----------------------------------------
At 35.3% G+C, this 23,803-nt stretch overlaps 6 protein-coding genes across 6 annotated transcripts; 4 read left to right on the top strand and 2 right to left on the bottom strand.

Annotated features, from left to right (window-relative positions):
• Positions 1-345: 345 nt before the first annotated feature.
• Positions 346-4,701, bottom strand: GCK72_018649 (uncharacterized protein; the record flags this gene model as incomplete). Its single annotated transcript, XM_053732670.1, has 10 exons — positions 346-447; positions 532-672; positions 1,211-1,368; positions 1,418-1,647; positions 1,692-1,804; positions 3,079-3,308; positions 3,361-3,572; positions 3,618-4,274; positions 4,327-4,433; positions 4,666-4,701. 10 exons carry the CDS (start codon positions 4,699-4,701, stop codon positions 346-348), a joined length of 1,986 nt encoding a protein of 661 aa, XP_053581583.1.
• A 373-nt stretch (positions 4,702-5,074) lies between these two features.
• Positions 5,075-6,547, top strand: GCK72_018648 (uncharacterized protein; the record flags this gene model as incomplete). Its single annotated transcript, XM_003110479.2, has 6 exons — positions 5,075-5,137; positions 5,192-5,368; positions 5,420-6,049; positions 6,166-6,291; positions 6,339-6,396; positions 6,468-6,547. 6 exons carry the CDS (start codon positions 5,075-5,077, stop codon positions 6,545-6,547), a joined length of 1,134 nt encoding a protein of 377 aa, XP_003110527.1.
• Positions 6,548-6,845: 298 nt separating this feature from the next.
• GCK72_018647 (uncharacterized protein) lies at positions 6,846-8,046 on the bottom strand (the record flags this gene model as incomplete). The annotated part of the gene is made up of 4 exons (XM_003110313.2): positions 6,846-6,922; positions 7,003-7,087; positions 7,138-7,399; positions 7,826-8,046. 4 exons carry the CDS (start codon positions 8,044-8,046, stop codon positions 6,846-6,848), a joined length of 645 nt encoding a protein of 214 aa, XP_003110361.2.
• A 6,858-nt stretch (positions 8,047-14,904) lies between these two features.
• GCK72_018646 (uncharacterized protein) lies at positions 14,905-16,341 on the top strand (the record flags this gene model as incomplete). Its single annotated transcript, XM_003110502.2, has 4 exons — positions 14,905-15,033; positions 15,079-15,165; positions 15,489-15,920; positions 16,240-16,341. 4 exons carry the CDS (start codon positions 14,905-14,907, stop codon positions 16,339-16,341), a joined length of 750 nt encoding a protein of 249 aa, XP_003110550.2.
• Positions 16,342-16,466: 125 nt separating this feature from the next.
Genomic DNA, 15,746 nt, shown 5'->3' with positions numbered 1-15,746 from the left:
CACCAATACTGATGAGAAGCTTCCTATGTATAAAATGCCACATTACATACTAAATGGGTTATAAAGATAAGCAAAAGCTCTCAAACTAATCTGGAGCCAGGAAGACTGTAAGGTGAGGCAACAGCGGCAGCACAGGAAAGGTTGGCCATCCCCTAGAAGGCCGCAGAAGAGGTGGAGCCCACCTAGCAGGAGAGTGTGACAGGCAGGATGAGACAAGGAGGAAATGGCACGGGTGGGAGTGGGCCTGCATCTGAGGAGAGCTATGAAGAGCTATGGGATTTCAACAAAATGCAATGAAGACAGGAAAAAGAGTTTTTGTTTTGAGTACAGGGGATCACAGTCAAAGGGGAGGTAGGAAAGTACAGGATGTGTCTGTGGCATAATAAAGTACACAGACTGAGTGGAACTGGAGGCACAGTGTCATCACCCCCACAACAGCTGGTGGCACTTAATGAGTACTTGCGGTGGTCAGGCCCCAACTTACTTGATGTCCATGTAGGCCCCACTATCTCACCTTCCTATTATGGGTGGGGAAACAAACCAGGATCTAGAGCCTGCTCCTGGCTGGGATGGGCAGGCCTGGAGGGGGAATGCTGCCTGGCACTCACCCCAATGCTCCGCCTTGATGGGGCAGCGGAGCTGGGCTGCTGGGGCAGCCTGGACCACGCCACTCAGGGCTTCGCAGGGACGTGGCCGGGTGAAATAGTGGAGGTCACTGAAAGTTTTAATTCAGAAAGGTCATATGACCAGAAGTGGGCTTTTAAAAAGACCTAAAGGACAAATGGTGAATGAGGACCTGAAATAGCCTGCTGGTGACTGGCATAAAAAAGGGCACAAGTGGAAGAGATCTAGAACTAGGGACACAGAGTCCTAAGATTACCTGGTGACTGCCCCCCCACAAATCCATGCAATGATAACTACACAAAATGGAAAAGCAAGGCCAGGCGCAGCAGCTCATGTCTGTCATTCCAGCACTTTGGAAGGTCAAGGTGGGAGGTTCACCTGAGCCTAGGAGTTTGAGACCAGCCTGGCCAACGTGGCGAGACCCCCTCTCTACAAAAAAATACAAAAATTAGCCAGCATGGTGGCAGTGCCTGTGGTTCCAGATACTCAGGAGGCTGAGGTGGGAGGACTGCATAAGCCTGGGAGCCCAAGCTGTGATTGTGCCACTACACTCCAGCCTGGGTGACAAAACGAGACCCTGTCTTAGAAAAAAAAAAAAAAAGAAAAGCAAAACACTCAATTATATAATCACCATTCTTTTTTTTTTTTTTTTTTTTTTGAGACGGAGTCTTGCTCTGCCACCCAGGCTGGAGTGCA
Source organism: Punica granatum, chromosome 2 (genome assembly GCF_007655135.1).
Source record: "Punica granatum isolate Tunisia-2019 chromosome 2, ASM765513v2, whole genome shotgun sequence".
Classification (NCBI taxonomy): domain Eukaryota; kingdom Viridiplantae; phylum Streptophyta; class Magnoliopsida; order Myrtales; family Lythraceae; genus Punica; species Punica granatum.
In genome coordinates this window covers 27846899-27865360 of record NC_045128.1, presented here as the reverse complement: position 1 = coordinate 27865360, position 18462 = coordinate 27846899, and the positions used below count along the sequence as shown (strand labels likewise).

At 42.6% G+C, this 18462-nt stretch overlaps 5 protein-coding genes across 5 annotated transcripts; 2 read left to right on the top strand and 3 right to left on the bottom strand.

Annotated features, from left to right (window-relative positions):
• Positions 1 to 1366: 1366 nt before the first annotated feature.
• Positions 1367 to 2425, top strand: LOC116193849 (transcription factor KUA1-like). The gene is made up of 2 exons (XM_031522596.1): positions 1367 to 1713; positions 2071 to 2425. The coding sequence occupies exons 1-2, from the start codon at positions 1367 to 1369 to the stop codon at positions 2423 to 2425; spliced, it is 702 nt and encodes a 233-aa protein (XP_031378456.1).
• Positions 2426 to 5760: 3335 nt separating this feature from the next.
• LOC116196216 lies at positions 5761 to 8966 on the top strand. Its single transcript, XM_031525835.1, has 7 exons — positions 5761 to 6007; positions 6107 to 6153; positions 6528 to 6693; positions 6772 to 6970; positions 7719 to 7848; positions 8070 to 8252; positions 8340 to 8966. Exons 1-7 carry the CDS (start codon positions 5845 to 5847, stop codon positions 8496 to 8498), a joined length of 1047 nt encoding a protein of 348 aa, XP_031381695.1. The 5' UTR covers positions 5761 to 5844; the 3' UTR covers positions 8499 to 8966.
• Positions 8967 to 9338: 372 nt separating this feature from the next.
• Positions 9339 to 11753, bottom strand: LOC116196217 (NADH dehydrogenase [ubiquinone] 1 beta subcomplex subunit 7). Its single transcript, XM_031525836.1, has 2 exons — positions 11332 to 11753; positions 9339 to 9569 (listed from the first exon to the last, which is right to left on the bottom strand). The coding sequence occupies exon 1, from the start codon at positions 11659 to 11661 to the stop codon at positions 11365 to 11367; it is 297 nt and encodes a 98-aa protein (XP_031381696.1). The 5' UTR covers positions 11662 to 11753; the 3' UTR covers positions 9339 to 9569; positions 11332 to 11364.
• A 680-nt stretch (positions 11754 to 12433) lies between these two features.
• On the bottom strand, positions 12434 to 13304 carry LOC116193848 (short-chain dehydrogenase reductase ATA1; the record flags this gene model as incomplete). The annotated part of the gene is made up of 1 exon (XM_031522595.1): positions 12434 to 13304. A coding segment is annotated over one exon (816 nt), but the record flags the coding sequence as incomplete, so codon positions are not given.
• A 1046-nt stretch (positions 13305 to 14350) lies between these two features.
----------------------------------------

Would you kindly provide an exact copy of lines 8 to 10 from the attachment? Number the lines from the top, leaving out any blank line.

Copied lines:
• GCK72_018647 (uncharacterized protein) lies at positions 6,846-8,046 on the bottom strand (the record flags this gene model as incomplete). The annotated part of the gene is made up of 4 exons (XM_003110313.2): positions 6,846-6,922; positions 7,003-7,087; positions 7,138-7,399; positions 7,826-8,046. 4 exons carry the CDS (start codon positions 8,044-8,046, stop codon positions 6,846-6,848), a joined length of 645 nt encoding a protein of 214 aa, XP_003110361.2.
• A 6,858-nt stretch (positions 8,047-14,904) lies between these two features.
• GCK72_018646 (uncharacterized protein) lies at positions 14,905-16,341 on the top strand (the record flags this gene model as incomplete). Its single annotated transcript, XM_003110502.2, has 4 exons — positions 14,905-15,033; positions 15,079-15,165; positions 15,489-15,920; positions 16,240-16,341. 4 exons carry the CDS (start codon positions 14,905-14,907, stop codon positions 16,339-16,341), a joined length of 750 nt encoding a protein of 249 aa, XP_003110550.2.